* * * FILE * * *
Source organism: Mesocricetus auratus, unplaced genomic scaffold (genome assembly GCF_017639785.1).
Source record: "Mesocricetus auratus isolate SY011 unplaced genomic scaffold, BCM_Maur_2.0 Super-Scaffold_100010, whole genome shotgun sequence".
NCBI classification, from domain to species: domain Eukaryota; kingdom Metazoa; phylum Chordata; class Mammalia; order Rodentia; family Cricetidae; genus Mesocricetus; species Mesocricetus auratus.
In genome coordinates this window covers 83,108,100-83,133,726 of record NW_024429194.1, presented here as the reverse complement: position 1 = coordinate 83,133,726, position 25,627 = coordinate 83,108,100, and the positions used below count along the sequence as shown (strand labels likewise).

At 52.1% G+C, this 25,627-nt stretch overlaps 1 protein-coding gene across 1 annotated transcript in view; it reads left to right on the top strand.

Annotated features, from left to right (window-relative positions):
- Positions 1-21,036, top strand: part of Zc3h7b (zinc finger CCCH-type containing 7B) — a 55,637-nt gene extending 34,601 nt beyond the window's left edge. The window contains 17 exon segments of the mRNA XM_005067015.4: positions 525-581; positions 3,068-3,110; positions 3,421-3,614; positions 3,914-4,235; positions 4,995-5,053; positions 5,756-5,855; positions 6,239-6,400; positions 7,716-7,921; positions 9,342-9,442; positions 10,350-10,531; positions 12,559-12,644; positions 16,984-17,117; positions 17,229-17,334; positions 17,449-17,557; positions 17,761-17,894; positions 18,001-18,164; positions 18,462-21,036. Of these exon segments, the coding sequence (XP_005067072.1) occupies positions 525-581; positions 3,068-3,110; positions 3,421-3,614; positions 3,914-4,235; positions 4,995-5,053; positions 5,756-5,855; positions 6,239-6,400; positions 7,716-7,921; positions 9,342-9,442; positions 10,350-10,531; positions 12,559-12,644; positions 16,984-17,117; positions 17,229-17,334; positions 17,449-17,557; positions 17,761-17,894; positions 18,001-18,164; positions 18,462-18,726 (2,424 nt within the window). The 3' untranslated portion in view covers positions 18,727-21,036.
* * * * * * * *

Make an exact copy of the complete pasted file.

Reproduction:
Source organism: Mesocricetus auratus, unplaced genomic scaffold (genome assembly GCF_017639785.1).
Source record: "Mesocricetus auratus isolate SY011 unplaced genomic scaffold, BCM_Maur_2.0 Super-Scaffold_100010, whole genome shotgun sequence".
NCBI classification, from domain to species: domain Eukaryota; kingdom Metazoa; phylum Chordata; class Mammalia; order Rodentia; family Cricetidae; genus Mesocricetus; species Mesocricetus auratus.
In genome coordinates this window covers 83,108,100-83,133,726 of record NW_024429194.1, presented here as the reverse complement: position 1 = coordinate 83,133,726, position 25,627 = coordinate 83,108,100, and the positions used below count along the sequence as shown (strand labels likewise).

At 52.1% G+C, this 25,627-nt stretch overlaps 1 protein-coding gene across 1 annotated transcript in view; it reads left to right on the top strand.

Annotated features, from left to right (window-relative positions):
- Positions 1-21,036, top strand: part of Zc3h7b (zinc finger CCCH-type containing 7B) — a 55,637-nt gene extending 34,601 nt beyond the window's left edge. The window contains 17 exon segments of the mRNA XM_005067015.4: positions 525-581; positions 3,068-3,110; positions 3,421-3,614; positions 3,914-4,235; positions 4,995-5,053; positions 5,756-5,855; positions 6,239-6,400; positions 7,716-7,921; positions 9,342-9,442; positions 10,350-10,531; positions 12,559-12,644; positions 16,984-17,117; positions 17,229-17,334; positions 17,449-17,557; positions 17,761-17,894; positions 18,001-18,164; positions 18,462-21,036. Of these exon segments, the coding sequence (XP_005067072.1) occupies positions 525-581; positions 3,068-3,110; positions 3,421-3,614; positions 3,914-4,235; positions 4,995-5,053; positions 5,756-5,855; positions 6,239-6,400; positions 7,716-7,921; positions 9,342-9,442; positions 10,350-10,531; positions 12,559-12,644; positions 16,984-17,117; positions 17,229-17,334; positions 17,449-17,557; positions 17,761-17,894; positions 18,001-18,164; positions 18,462-18,726 (2,424 nt within the window). The 3' untranslated portion in view covers positions 18,727-21,036.